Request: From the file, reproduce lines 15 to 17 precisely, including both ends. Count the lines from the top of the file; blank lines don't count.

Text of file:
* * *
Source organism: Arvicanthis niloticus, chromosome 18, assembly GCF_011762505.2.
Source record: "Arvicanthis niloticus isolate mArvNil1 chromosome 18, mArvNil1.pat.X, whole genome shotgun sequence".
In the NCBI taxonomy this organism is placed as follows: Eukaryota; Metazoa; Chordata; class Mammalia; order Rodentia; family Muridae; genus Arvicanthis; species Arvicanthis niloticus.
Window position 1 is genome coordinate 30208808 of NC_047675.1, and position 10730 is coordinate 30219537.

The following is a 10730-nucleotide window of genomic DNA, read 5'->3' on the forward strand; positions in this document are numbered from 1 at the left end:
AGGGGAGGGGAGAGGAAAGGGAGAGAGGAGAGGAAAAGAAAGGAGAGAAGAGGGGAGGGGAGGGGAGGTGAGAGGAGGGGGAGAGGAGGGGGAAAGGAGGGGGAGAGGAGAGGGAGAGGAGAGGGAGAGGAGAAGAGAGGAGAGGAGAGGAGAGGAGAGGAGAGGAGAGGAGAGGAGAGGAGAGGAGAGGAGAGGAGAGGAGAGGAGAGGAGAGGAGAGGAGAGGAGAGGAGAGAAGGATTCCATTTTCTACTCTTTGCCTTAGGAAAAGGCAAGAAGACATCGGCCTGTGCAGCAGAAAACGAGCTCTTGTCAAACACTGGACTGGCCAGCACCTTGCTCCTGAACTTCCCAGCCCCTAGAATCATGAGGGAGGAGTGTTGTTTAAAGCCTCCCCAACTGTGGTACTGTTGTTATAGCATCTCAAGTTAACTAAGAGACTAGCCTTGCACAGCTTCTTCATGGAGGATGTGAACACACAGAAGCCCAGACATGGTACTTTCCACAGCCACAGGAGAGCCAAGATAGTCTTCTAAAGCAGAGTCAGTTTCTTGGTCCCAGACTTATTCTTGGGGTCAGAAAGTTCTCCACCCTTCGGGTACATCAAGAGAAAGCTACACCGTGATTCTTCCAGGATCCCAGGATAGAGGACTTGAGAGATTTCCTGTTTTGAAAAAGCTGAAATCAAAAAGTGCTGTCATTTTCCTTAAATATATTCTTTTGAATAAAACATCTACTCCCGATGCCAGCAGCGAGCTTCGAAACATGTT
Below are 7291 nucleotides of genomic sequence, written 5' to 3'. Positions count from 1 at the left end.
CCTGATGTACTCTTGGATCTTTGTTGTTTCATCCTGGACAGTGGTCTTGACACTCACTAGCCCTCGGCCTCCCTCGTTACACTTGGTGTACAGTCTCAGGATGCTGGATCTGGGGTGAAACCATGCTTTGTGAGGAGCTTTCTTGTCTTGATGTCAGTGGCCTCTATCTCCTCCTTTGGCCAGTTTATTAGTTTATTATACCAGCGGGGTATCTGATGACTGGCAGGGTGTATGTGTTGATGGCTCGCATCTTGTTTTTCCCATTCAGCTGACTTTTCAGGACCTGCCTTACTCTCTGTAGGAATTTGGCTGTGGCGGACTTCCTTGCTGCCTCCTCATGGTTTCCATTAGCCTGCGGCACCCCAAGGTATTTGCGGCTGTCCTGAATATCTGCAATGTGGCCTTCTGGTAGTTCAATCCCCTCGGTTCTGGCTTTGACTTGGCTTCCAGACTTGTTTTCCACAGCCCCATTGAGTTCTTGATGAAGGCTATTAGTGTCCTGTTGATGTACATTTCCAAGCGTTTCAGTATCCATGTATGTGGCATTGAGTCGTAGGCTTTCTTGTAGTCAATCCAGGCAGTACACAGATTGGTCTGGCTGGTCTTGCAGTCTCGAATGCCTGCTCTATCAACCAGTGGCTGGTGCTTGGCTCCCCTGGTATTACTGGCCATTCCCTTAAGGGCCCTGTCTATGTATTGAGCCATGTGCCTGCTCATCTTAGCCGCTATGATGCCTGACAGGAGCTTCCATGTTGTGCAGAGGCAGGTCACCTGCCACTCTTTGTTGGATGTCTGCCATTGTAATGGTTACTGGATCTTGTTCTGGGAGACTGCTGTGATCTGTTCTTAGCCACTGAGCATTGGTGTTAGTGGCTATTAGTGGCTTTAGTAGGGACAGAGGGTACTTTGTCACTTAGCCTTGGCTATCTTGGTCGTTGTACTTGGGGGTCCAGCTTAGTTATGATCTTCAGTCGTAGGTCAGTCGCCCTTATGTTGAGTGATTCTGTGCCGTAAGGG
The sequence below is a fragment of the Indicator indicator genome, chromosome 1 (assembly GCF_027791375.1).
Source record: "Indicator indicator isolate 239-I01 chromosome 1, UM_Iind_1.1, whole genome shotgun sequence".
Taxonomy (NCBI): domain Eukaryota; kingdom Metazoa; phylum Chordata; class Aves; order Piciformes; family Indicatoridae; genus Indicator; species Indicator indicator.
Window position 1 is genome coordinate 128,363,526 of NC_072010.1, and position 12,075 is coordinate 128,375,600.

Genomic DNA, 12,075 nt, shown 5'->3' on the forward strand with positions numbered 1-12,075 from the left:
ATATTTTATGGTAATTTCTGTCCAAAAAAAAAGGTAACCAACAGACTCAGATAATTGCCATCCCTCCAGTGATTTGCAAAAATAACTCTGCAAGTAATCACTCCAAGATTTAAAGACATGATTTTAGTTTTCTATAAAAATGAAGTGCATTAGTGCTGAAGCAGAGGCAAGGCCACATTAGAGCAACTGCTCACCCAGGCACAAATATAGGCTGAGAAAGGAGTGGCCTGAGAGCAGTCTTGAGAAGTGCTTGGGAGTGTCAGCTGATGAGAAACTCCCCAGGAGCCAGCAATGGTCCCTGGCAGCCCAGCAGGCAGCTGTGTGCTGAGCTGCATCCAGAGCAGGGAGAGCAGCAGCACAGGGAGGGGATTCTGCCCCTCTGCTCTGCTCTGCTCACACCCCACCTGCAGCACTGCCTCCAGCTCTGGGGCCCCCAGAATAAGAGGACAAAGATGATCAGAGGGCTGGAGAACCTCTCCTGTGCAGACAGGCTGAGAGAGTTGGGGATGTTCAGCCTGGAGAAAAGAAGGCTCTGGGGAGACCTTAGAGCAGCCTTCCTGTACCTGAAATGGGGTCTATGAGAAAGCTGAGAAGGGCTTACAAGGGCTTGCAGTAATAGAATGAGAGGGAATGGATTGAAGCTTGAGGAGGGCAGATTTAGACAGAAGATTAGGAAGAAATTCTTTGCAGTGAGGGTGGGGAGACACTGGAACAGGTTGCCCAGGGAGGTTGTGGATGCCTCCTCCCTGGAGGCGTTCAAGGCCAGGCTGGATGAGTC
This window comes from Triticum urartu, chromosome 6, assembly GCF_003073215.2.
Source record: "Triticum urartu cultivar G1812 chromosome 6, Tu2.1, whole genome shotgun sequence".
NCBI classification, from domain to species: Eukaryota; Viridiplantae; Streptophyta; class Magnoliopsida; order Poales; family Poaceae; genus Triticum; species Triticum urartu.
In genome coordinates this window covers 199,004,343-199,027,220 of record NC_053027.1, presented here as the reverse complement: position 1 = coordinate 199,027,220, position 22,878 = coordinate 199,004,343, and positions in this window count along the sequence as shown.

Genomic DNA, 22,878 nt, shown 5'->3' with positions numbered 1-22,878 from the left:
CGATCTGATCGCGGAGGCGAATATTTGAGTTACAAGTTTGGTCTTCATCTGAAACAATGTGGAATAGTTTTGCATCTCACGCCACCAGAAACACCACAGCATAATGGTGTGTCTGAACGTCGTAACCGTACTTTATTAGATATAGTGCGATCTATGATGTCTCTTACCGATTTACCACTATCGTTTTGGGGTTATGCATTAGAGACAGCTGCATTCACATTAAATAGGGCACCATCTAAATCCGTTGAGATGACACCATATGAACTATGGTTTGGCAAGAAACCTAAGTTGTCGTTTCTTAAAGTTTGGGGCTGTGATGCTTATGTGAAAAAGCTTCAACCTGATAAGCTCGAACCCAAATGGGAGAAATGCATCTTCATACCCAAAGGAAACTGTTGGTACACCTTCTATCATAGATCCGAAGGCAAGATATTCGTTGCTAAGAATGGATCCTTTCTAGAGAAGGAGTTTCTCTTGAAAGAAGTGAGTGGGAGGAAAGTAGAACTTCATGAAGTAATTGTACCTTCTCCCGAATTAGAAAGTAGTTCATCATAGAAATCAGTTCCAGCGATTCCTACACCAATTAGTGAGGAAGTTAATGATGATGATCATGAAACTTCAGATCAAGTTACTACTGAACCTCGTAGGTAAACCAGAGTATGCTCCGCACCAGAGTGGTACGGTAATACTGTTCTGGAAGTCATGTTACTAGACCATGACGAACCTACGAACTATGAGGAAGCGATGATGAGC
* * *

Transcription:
This window comes from Triticum urartu, chromosome 6, assembly GCF_003073215.2.
Source record: "Triticum urartu cultivar G1812 chromosome 6, Tu2.1, whole genome shotgun sequence".
NCBI classification, from domain to species: Eukaryota; Viridiplantae; Streptophyta; class Magnoliopsida; order Poales; family Poaceae; genus Triticum; species Triticum urartu.